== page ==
On Love in SF During the Early Years of the AIDS Epidemic

The love I shared with a man in San Francisco during these hard years still lingers with me — decades later.

I woke up this morning on World AIDS Day thinking about a guy I dated in 1983. His name was Tom, and he lived just around the corner from my Castro District flat. We would flirt as we passed each other on our way to or from work until we finally stopped and had a conversation. Then, we made a date to see a movie and began a very casual year-long relationship.

Tom helped cultivate a relationship built around the foundation of kindness.

Tom was so sweet and always had the biggest smile for me. But, he was also private and could be very emotional at times. He was the type of guy that would show up on my doorstep to drop off a cup of coffee from Cafe Flore on his way to work. While we dated, I worked nights cooking at a restaurant in San Francisco’s Cow Hollow neighborhood. So our schedules created a very casual relationship. He’d spend the night at my place a few times a week; we’d have dinner and catch a movie when we could. 

The AIDS epidemic was hitting our community at an uncontrollable rate. So, with a suggestion from a friend, I volunteered to help cook breakfast for AIDS patients in an old Victorian building in the lower Haight. More often than not, when I arrived, no one was hungry. So I’d sit in the kitchen or on the back porch contemplating the solemn mood and the rest of my day. That was occasionally interrupted by a moan of pain from one of the rooms. Looking back now, I don’t think I cooked one meal on my visits there. 

I needed to do more and signed up to become a Shanti Project peer support volunteer. The Shanti Project is a community-based organization helping to support people diagnosed with HIV/AIDS during the epidemic’s early, most traumatic days. The organization helped make a difference between facing life’s most difficult challenges alone or with one person by your side. I took my service dutifully and promised myself to be the best support I could.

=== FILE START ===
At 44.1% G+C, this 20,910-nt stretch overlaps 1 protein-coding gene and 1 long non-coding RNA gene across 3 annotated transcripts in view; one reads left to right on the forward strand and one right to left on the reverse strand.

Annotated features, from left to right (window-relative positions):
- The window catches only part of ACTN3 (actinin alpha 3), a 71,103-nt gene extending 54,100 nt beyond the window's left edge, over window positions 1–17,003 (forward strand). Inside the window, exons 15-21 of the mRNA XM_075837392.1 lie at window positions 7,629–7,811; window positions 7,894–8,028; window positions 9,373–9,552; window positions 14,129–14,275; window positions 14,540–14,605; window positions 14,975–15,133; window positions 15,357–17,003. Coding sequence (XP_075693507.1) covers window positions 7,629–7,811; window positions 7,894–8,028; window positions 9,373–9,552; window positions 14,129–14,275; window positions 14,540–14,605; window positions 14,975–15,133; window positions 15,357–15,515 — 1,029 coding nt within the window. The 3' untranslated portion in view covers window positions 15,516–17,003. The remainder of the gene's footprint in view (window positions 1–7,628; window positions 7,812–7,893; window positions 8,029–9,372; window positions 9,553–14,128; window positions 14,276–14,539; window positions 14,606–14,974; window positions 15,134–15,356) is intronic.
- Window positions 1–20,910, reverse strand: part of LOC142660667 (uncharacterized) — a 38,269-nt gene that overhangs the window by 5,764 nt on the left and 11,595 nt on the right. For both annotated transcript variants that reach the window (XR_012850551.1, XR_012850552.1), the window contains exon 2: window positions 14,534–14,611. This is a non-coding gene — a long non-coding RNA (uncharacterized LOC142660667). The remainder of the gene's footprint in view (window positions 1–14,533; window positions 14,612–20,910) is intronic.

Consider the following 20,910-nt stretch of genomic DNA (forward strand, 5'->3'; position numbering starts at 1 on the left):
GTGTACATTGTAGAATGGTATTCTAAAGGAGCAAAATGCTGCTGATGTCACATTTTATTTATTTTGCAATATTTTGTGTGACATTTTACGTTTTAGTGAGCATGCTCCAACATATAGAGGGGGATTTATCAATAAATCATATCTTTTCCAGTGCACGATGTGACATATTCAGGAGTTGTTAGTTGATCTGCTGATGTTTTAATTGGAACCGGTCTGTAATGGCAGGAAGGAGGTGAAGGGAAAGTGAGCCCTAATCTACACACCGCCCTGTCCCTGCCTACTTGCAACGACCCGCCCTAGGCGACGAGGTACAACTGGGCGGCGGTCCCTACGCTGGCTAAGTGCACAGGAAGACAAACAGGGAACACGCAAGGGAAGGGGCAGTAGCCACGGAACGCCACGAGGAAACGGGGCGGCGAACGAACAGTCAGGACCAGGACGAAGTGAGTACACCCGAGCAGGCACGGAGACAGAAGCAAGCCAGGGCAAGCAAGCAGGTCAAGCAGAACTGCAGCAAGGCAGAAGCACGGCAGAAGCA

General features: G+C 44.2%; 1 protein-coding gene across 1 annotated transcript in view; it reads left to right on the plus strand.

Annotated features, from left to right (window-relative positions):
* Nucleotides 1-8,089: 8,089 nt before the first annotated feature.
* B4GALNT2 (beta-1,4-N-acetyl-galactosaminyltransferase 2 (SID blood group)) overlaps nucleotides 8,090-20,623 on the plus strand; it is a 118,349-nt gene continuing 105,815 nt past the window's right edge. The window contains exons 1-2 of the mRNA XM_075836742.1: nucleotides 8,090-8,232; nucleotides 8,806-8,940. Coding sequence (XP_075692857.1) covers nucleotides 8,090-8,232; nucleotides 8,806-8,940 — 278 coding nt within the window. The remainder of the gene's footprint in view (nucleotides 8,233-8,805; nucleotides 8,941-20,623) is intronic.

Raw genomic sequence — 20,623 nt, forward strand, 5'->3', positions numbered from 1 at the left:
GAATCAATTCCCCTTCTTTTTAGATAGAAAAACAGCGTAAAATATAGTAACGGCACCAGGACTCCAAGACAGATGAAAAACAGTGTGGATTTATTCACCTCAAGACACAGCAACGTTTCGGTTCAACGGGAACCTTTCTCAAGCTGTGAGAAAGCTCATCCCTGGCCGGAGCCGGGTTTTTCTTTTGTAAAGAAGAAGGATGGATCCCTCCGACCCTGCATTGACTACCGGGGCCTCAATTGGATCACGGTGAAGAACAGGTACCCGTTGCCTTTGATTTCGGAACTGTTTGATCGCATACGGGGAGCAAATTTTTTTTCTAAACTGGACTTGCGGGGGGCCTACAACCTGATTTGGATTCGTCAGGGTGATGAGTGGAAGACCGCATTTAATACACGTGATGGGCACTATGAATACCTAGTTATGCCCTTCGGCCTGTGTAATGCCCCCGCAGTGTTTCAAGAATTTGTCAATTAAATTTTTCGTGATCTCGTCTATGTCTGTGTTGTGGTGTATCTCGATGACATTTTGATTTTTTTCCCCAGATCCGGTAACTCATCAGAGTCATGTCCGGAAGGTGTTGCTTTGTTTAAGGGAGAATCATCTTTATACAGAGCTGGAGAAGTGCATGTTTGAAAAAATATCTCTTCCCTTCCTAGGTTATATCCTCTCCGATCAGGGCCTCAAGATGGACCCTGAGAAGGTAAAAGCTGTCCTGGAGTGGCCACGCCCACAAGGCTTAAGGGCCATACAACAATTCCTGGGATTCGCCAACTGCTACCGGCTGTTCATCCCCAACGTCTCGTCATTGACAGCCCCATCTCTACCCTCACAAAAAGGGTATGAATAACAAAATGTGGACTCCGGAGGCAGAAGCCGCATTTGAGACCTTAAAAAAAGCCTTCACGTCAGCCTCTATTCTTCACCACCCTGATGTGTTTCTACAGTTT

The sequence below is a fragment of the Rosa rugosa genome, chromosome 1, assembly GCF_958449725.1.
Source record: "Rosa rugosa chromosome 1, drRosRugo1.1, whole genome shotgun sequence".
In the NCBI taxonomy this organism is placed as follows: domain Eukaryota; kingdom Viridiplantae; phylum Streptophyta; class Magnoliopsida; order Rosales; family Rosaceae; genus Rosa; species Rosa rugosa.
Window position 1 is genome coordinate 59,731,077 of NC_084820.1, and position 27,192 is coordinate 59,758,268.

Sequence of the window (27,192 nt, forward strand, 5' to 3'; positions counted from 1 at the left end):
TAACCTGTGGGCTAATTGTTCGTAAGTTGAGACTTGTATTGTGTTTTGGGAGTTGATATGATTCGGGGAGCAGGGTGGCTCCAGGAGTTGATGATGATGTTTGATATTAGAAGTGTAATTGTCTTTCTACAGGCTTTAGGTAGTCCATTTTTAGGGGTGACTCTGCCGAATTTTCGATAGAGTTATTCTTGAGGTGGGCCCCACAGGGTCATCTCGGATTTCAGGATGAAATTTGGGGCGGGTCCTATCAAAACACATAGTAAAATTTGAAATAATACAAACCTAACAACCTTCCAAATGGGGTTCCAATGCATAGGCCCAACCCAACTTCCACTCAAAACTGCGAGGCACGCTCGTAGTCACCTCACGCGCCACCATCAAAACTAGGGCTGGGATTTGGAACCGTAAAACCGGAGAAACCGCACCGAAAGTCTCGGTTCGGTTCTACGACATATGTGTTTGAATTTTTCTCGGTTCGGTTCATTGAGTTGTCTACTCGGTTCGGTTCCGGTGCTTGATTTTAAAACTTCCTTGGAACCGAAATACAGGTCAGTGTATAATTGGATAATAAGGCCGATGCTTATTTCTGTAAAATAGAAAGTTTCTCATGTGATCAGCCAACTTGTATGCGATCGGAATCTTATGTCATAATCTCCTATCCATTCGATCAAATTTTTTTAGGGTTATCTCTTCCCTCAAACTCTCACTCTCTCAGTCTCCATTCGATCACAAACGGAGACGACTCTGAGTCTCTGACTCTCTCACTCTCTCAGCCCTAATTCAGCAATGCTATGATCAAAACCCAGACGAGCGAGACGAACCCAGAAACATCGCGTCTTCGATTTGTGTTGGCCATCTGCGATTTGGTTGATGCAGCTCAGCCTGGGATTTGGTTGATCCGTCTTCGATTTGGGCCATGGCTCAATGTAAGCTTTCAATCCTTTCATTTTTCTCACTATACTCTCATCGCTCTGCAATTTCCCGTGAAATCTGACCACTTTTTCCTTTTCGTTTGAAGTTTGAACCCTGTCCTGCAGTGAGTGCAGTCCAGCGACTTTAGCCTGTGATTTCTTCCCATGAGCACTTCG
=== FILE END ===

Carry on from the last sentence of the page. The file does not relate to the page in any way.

Tom helped cultivate a relationship built around the foundation of kindness. We both wanted to spend our time together just being loving to each other. And since our schedules were so opposite, we made the extra effort. Though the darkness of the AIDS epidemic surrounded us, we rarely spoke of it when we spent time together. We didn’t ask or know each other’s status, though we were passionate; our sexual relationship did not include the exchange of body fluids.

When I looked into Tom’s eyes, I could see the answer to the never-spoken question of whether he was positive or negative. I never asked because I didn’t want to know. I didn’t want to hear it. So, I just pulled him closer and held him tighter.

I ended up with three clients through the Shanti Project. They were grateful for my visits, and the one-on-one time we would spend together. I was there to listen. I was there to comfort them. At first, I thought one of my clients hated me. He was always angry when I was there and would tell me that I didn’t even need to come back. I did, though, and began to realize it wasn’t me he was mad at —  it was his fear of dying and the pain he was going through that utterly exhausted him. It was AIDS.

What an uncertain time in my life. Tom and I eventually split, though we continued to be friends and see each other in the neighborhood. And I began considering moving to New York, hoping to escape all the darkness that surrounded me. But, instead, I landed smack dab in the middle of all of it again: leaving the Castro District for Greenwich Village. A block away from the Christopher Street Piers on West 10th and the West Side Highway. 

Tom and I lost contact after my move to New York City, though I thought of him often. Then, while moving things around in my apartment a few years ago, I came across a box full of cards, letters, and photos Tom had given me. So much love bubbled up from the box when I lifted that lid. I can still see him lying in bed next to me, looking at me with his beautiful blue eyes and smiling the biggest smile.

1 Comment

  • DewDrop

    What a beautiful tribute to Tom. Thank you for allowing us just a small glimpse of what kindness can mean to those most deserving, yet often dismissed by those uncaring.

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